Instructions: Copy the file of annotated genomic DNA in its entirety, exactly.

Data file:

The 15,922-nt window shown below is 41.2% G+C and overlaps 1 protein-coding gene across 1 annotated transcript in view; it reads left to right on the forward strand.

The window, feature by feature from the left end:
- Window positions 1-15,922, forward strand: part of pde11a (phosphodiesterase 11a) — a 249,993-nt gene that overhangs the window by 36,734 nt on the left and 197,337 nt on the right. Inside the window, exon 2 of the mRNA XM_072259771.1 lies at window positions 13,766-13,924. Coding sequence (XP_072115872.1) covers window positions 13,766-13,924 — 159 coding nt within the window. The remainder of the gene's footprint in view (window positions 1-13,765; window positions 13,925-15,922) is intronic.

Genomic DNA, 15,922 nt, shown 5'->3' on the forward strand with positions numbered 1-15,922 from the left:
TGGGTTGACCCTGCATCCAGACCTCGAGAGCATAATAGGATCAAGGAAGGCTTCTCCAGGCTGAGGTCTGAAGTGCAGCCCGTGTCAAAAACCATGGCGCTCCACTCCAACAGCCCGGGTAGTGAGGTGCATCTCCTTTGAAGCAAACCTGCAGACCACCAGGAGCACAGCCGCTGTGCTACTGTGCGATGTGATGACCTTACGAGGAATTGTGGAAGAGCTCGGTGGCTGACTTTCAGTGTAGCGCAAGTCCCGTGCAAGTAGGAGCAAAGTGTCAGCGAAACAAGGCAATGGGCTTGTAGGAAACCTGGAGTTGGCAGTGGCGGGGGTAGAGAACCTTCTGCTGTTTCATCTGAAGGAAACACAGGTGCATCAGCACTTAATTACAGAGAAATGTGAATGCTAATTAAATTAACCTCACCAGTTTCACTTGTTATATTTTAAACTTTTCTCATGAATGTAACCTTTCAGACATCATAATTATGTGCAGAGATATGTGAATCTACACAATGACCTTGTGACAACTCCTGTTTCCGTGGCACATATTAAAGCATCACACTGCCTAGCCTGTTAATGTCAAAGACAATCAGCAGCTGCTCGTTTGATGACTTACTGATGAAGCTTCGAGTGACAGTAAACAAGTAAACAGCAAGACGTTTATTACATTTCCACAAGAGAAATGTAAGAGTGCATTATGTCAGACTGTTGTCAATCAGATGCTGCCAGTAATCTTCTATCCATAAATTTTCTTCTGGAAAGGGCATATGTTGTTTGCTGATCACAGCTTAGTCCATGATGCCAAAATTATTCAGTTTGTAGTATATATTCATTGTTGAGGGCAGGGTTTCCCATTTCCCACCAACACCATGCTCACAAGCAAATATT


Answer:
The 15,922-nt window shown below is 41.2% G+C and overlaps 1 protein-coding gene across 1 annotated transcript in view; it reads left to right on the forward strand.

The window, feature by feature from the left end:
- Window positions 1-15,922, forward strand: part of pde11a (phosphodiesterase 11a) — a 249,993-nt gene that overhangs the window by 36,734 nt on the left and 197,337 nt on the right. Inside the window, exon 2 of the mRNA XM_072259771.1 lies at window positions 13,766-13,924. Coding sequence (XP_072115872.1) covers window positions 13,766-13,924 — 159 coding nt within the window. The remainder of the gene's footprint in view (window positions 1-13,765; window positions 13,925-15,922) is intronic.

Genomic DNA, 15,922 nt, shown 5'->3' on the forward strand with positions numbered 1-15,922 from the left:
TGGGTTGACCCTGCATCCAGACCTCGAGAGCATAATAGGATCAAGGAAGGCTTCTCCAGGCTGAGGTCTGAAGTGCAGCCCGTGTCAAAAACCATGGCGCTCCACTCCAACAGCCCGGGTAGTGAGGTGCATCTCCTTTGAAGCAAACCTGCAGACCACCAGGAGCACAGCCGCTGTGCTACTGTGCGATGTGATGACCTTACGAGGAATTGTGGAAGAGCTCGGTGGCTGACTTTCAGTGTAGCGCAAGTCCCGTGCAAGTAGGAGCAAAGTGTCAGCGAAACAAGGCAATGGGCTTGTAGGAAACCTGGAGTTGGCAGTGGCGGGGGTAGAGAACCTTCTGCTGTTTCATCTGAAGGAAACACAGGTGCATCAGCACTTAATTACAGAGAAATGTGAATGCTAATTAAATTAACCTCACCAGTTTCACTTGTTATATTTTAAACTTTTCTCATGAATGTAACCTTTCAGACATCATAATTATGTGCAGAGATATGTGAATCTACACAATGACCTTGTGACAACTCCTGTTTCCGTGGCACATATTAAAGCATCACACTGCCTAGCCTGTTAATGTCAAAGACAATCAGCAGCTGCTCGTTTGATGACTTACTGATGAAGCTTCGAGTGACAGTAAACAAGTAAACAGCAAGACGTTTATTACATTTCCACAAGAGAAATGTAAGAGTGCATTATGTCAGACTGTTGTCAATCAGATGCTGCCAGTAATCTTCTATCCATAAATTTTCTTCTGGAAAGGGCATATGTTGTTTGCTGATCACAGCTTAGTCCATGATGCCAAAATTATTCAGTTTGTAGTATATATTCATTGTTGAGGGCAGGGTTTCCCATTTCCCACCAACACCATGCTCACAAGCAAATATT